Review: Kiki’s Delivery Service [1989]

Kiki's Delivery ServiceJapanese Title: Majo no Takkyūbin
Release date: July 29, 1989
Running time: 103 minutes
Written by: Hayao Miyazaki (original script)
Based on the book by: Eiko Kadono
Music by: Joe Hisaishi

The Voice Actors:
Kirsten Dunst/Minami Takayama: Kiki
Janeane Garofalo/Minami Takayama: Ursula
Phil Hartman/Rei Sakuma: Jiji
Matthew Lawrence/Kappei Yamaguchi: Tombo
Tress MacNeille/Keiko Toda: Osono

Plot Summary: (from animenewsnetwork)

When an apprentice witch turns thirteen, she must leave her home in order to hone her craft. Although Kiki’s sole talent is broom-flying, she sets out for adventure with her cat Jiji. They settle in a charming seaside town, where Kiki establishes her own delivery service. As Kiki learns to balance independence with responsibility, her kind heart wins her many new friends in this coming-of-age tale.

******Differences Between the English and Japanese Versions******

Although the plot and much of the script was left intact, Disney’s English dub of Kiki’s Delivery Service contains some changes. There were occasional additions and embellishments to the musical score overlaying some of the previously silent sequences. Most of the extra pieces of music (provided by Paul Chihara) ranged from soft piano music to a string-plucked renditions of Edvard Grieg’s In the Hall of the Mountain King. In addition, the replacement of the original opening and ending theme songs. The new songs, “Soaring” and “I’m Gonna Fly” were written and performed by Sydney Forest.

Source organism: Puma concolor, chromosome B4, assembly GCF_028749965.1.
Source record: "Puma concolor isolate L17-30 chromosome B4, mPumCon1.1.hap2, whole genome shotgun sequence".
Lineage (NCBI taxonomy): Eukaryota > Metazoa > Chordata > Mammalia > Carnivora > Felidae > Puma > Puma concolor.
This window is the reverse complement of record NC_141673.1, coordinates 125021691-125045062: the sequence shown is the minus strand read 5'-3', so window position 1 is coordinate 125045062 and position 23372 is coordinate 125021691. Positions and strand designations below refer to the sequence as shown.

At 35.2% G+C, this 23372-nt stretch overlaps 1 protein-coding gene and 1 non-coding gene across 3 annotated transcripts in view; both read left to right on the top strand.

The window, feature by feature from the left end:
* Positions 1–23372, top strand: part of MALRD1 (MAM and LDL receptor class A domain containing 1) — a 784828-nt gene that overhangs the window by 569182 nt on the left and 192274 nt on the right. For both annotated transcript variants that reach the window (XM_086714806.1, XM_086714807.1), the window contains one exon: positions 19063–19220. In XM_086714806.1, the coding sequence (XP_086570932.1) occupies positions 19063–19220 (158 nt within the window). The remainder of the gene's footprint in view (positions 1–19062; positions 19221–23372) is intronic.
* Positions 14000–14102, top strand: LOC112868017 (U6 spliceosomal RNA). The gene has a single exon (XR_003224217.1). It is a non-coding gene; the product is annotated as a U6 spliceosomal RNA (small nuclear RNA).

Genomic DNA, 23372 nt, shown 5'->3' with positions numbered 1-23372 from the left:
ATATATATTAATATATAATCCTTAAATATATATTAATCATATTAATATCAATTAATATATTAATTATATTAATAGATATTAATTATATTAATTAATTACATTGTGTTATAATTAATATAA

In terms of plot, the character of the cat Jiji has changed slightly. The Japanese version had Jiji speak in a more female-sounding voice, which is how the Japanese depict cats in their media. The American version had Jiji as a more distinct male voice — possibly for fear audiences would think him female, until “she” showed interest in the white Persian cat next door — and gave him more of a wisecracking exterior. In the Japanese version, Jiji loses his ability to communicate with Kiki but in the American version, an extra line is included that implies he is able to speak (or she to understand him) again.

More minor changes to appeal to the different demographics include Kiki drinking hot chocolate instead of coffee, and a line about disco is changed instead to about ‘cute boys’. All changes were approved by Miyazaki and Studio Ghibli. (Accessed Through: wikipedia)

I Say…
Talk about girl power! I really like Kiki! She rocks! Although she kind of reminds me about Nan (Little Women II’s Anne Harding) and Chihiro from Spirited Away. I think the movie makes sense. Everytime you think that you’re alone… there’s always someone or some people who couldn’t just turn you down. You just need to be a believer. The end was OK, it wasn’t too abrupt or short, neither was it boring. I really like the story. I think I’m going to check out the Japanese dubbed to be able to check out the differences. My liking for KDS is next to liking Whispers of the Heart. If not for the flying, it’d be a little more realistic in terms of the emotions humans feel. It’s all about independence, being young-spirited and cheerful no matter what you are facing. It such a feel good movie.

It’s Kirsten Dunst and Matthew Lawrence for the Disney dubbed! I was so happy to have read that fact! I have such a huge crush on Matthew Lawrence when I was 10 years old. (Those were the Super Human Samurai days of my life.)

Do check this movie out, it’s fun!

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